Glass Tree Season – Colour [Track Review]

Months after introducing us to the hazy bedroom-psych of his debut EP, songwriter/producer Ainsley Scullion returns with a glossy new single under his Glass Tree Season moniker. “Colour” features an upgrade in production and fidelity, without much alteration to his chilled out style of psychedelic dream-pop.

The track begins with a slow, melancholy chord progression played by warbly synths and a washed-out vocal melody. Immediately, the lush, stereo atmosphere envelops the listener in ways that were only hinted at on the previous EP. While lo-fi production definitely has its own strengths, this single clearly demonstrates the value of fidelity in a genre like dream pop, where the music typically feels like its floating on pillowy clouds.

“My soothing colour, my fading wonder”, Scullion sings over a skeletal disco beat. His falsetto seems noticeably more assured than before, yet still introverted in the unobtrusive way its blended into the mix. The first line seems to suggest the richness of inner life, a “soothing” escape from the blandness and chaos everyday life can bring; And yet the “wonder” is “fading”. Is it the wonder of the outer world that’s fading, causing one to turn back inside yet again? Or is the inner world failing to deliver in the ways that it used to? “She’s bound to let you down”, Scullion repeats. His lyrics are a reminder to himself and anyone who’s listening; looking outside of yourself for anything inevitably disappoints in one way or another.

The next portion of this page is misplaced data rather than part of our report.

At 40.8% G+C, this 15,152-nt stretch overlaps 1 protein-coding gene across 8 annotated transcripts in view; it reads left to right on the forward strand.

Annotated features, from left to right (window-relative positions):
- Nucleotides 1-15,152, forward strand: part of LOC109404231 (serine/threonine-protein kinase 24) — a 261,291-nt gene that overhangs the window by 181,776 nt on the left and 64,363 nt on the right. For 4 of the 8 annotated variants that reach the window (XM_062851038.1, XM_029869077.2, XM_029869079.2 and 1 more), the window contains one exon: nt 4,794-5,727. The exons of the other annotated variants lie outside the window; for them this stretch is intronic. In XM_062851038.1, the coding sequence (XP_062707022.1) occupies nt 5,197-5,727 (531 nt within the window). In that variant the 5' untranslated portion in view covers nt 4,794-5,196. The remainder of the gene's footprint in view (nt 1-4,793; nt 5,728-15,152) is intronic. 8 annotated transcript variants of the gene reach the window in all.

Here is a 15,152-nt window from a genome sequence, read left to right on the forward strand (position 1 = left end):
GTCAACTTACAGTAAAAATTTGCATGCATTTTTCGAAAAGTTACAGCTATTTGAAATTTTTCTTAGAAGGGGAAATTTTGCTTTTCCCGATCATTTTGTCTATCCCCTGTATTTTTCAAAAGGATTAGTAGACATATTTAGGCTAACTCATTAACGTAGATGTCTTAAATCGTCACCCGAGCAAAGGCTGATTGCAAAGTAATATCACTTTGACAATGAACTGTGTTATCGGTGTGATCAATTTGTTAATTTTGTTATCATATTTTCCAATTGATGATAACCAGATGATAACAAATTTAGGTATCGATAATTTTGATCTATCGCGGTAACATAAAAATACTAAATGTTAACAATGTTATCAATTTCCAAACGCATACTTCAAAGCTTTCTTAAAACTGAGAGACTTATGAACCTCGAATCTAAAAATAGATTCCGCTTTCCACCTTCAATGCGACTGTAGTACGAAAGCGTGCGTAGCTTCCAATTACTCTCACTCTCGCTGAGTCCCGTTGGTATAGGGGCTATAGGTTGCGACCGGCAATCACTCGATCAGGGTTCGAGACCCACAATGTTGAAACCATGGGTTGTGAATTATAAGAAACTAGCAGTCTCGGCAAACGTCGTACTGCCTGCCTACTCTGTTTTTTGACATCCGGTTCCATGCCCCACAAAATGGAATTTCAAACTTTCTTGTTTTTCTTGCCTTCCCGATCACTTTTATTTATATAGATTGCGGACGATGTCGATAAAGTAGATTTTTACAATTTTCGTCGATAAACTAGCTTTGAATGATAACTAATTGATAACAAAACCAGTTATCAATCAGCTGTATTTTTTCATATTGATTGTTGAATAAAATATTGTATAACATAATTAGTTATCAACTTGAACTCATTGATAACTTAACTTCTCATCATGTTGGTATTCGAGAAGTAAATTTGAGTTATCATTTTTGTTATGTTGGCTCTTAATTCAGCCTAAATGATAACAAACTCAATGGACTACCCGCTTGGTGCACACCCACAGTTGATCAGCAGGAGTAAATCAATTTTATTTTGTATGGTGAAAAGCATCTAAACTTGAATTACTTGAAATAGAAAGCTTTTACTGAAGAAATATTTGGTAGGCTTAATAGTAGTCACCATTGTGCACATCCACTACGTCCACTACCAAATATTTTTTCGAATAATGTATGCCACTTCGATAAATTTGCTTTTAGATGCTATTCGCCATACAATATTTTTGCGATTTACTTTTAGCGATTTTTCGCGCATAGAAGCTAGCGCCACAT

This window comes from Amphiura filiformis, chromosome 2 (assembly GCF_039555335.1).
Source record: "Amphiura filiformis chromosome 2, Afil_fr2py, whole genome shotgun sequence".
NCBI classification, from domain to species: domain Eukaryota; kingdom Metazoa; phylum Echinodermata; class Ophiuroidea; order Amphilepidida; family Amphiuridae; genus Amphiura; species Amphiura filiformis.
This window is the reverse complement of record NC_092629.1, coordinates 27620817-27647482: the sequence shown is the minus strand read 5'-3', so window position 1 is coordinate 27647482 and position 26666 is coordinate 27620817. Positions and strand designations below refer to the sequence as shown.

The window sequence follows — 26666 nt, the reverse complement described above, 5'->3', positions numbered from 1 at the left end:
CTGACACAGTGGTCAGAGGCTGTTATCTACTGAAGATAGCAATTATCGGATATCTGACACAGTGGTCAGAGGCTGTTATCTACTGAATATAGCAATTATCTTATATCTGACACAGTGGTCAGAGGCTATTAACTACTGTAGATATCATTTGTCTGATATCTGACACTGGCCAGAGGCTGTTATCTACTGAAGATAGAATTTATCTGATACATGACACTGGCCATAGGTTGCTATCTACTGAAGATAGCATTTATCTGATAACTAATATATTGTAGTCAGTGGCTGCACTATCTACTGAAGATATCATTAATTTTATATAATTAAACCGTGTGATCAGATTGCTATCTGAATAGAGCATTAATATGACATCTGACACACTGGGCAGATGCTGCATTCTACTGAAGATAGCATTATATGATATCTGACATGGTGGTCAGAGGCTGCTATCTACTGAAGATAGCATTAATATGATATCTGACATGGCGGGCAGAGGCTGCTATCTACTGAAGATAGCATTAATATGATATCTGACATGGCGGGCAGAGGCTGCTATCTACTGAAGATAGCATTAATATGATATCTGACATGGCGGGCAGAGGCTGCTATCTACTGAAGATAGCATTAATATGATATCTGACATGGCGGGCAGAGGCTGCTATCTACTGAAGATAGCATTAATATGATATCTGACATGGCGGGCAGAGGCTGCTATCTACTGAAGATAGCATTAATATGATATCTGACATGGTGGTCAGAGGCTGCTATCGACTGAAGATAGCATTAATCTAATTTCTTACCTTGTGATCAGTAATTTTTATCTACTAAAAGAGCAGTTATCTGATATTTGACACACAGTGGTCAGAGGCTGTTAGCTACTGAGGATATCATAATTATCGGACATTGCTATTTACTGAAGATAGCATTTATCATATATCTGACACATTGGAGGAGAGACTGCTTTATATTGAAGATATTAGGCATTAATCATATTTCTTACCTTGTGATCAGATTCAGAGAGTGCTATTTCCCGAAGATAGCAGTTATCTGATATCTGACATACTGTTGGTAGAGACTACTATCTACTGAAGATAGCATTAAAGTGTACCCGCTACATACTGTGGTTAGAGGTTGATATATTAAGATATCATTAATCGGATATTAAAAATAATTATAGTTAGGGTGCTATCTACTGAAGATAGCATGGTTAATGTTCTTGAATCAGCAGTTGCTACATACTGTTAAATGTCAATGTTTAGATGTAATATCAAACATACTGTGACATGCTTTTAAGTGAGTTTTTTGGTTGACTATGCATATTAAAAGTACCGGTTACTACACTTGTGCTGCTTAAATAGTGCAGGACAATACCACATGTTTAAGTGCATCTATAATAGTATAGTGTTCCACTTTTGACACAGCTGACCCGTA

The music on” Colour” develops by means of addition or subtraction—delaying the vocals for the chorus, adding hi-hat for the bridge, etcetera—rather than changing rhythms or chord progressions. This tried and true method is simple, but executed effectively enough to create forward momentum. As soon as the song finishes its first build-up, the beat drops out into a more robust iteration of the intro, with dramatic bass synths and a swirling whirlwind of sequencers. The beat slowly reconstructs itself by reorganizing fragmented pieces of the song in new ways, signifying a new beginning, before marching into a triumphant final chorus.

While catchy and enveloping, “Colour” is not quite distinctive in its take on that (mildly) psychedelic pop meets chill-wave sound; a style that’s become so popular in the wake of Tame Impala, Washed Out, and Toro y Moi. Nonetheless, Scullion clearly has a great ear for production, texture, and melody, a worthy start on the path toward developing his personal sound.